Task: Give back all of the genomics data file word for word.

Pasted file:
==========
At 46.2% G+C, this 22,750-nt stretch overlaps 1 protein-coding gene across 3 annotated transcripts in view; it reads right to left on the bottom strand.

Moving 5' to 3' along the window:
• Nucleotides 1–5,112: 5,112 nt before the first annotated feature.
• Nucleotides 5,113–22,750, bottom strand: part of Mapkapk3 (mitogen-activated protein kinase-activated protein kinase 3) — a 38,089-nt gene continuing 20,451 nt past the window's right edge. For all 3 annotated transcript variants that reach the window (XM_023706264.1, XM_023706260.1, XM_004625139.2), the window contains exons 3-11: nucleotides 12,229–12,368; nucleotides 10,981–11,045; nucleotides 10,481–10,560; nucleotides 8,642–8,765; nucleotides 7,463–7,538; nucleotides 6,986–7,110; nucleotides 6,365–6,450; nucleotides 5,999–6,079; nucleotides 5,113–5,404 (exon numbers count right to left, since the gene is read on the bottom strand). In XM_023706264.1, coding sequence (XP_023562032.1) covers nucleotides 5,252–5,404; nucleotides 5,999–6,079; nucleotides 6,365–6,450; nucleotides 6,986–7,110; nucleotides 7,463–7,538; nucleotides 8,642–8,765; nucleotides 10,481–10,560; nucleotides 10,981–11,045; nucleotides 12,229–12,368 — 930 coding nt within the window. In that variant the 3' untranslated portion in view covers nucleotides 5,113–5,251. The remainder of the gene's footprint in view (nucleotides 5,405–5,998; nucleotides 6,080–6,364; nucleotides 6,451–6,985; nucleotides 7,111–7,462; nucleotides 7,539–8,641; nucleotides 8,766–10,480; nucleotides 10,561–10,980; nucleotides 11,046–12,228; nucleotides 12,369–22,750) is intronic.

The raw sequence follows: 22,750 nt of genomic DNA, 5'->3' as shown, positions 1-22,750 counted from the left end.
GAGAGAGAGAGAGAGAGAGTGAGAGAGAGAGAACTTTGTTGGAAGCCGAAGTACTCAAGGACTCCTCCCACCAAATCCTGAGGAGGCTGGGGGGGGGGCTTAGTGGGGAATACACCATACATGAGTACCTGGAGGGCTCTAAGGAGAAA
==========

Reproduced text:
At 46.2% G+C, this 22,750-nt stretch overlaps 1 protein-coding gene across 3 annotated transcripts in view; it reads right to left on the bottom strand.

Moving 5' to 3' along the window:
• Nucleotides 1–5,112: 5,112 nt before the first annotated feature.
• Nucleotides 5,113–22,750, bottom strand: part of Mapkapk3 (mitogen-activated protein kinase-activated protein kinase 3) — a 38,089-nt gene continuing 20,451 nt past the window's right edge. For all 3 annotated transcript variants that reach the window (XM_023706264.1, XM_023706260.1, XM_004625139.2), the window contains exons 3-11: nucleotides 12,229–12,368; nucleotides 10,981–11,045; nucleotides 10,481–10,560; nucleotides 8,642–8,765; nucleotides 7,463–7,538; nucleotides 6,986–7,110; nucleotides 6,365–6,450; nucleotides 5,999–6,079; nucleotides 5,113–5,404 (exon numbers count right to left, since the gene is read on the bottom strand). In XM_023706264.1, coding sequence (XP_023562032.1) covers nucleotides 5,252–5,404; nucleotides 5,999–6,079; nucleotides 6,365–6,450; nucleotides 6,986–7,110; nucleotides 7,463–7,538; nucleotides 8,642–8,765; nucleotides 10,481–10,560; nucleotides 10,981–11,045; nucleotides 12,229–12,368 — 930 coding nt within the window. In that variant the 3' untranslated portion in view covers nucleotides 5,113–5,251. The remainder of the gene's footprint in view (nucleotides 5,405–5,998; nucleotides 6,080–6,364; nucleotides 6,451–6,985; nucleotides 7,111–7,462; nucleotides 7,539–8,641; nucleotides 8,766–10,480; nucleotides 10,561–10,980; nucleotides 11,046–12,228; nucleotides 12,369–22,750) is intronic.

The raw sequence follows: 22,750 nt of genomic DNA, 5'->3' as shown, positions 1-22,750 counted from the left end.
GAGAGAGAGAGAGAGAGAGTGAGAGAGAGAGAACTTTGTTGGAAGCCGAAGTACTCAAGGACTCCTCCCACCAAATCCTGAGGAGGCTGGGGGGGGGGCTTAGTGGGGAATACACCATACATGAGTACCTGGAGGGCTCTAAGGAGAAA